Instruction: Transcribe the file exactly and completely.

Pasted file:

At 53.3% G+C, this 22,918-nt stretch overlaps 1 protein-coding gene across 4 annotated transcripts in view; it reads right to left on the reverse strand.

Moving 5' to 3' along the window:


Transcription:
At 53.3% G+C, this 22,918-nt stretch overlaps 1 protein-coding gene across 4 annotated transcripts in view; it reads right to left on the reverse strand.

Moving 5' to 3' along the window: